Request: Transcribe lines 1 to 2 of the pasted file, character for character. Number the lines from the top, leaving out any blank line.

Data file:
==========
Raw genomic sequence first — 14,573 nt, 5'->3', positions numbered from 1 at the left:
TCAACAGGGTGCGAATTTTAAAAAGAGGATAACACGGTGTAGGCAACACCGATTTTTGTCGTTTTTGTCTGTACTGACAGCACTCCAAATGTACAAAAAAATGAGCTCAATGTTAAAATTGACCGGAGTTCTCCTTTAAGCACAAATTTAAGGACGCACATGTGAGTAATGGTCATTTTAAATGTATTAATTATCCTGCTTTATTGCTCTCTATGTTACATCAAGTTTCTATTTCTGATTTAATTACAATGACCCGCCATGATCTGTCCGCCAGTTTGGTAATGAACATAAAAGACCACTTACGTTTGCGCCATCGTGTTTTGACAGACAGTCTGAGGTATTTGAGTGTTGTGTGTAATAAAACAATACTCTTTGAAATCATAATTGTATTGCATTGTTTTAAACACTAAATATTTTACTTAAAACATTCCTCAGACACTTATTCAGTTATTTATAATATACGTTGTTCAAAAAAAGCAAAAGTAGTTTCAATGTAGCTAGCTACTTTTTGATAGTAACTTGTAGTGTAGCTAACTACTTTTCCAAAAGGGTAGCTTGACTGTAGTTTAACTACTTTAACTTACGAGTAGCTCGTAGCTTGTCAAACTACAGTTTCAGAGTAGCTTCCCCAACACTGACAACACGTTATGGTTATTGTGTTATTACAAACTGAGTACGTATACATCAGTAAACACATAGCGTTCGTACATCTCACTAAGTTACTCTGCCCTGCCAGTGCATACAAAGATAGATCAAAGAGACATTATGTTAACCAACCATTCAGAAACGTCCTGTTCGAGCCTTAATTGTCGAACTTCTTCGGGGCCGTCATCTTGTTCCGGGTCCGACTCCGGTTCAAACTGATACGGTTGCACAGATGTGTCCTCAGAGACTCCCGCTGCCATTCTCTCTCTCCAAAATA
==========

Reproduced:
Raw genomic sequence first — 14,573 nt, 5'->3', positions numbered from 1 at the left:
TCAACAGGGTGCGAATTTTAAAAAGAGGATAACACGGTGTAGGCAACACCGATTTTTGTCGTTTTTGTCTGTACTGACAGCACTCCAAATGTACAAAAAAATGAGCTCAATGTTAAAATTGACCGGAGTTCTCCTTTAAGCACAAATTTAAGGACGCACATGTGAGTAATGGTCATTTTAAATGTATTAATTATCCTGCTTTATTGCTCTCTATGTTACATCAAGTTTCTATTTCTGATTTAATTACAATGACCCGCCATGATCTGTCCGCCAGTTTGGTAATGAACATAAAAGACCACTTACGTTTGCGCCATCGTGTTTTGACAGACAGTCTGAGGTATTTGAGTGTTGTGTGTAATAAAACAATACTCTTTGAAATCATAATTGTATTGCATTGTTTTAAACACTAAATATTTTACTTAAAACATTCCTCAGACACTTATTCAGTTATTTATAATATACGTTGTTCAAAAAAAGCAAAAGTAGTTTCAATGTAGCTAGCTACTTTTTGATAGTAACTTGTAGTGTAGCTAACTACTTTTCCAAAAGGGTAGCTTGACTGTAGTTTAACTACTTTAACTTACGAGTAGCTCGTAGCTTGTCAAACTACAGTTTCAGAGTAGCTTCCCCAACACTGACAACACGTTATGGTTATTGTGTTATTACAAACTGAGTACGTATACATCAGTAAACACATAGCGTTCGTACATCTCACTAAGTTACTCTGCCCTGCCAGTGCATACAAAGATAGATCAAAGAGACATTATGTTAACCAACCATTCAGAAACGTCCTGTTCGAGCCTTAATTGTCGAACTTCTTCGGGGCCGTCATCTTGTTCCGGGTCCGACTCCGGTTCAAACTGATACGGTTGCACAGATGTGTCCTCAGAGACTCCCGCTGCCATTCTCTCTCTCCAAAATA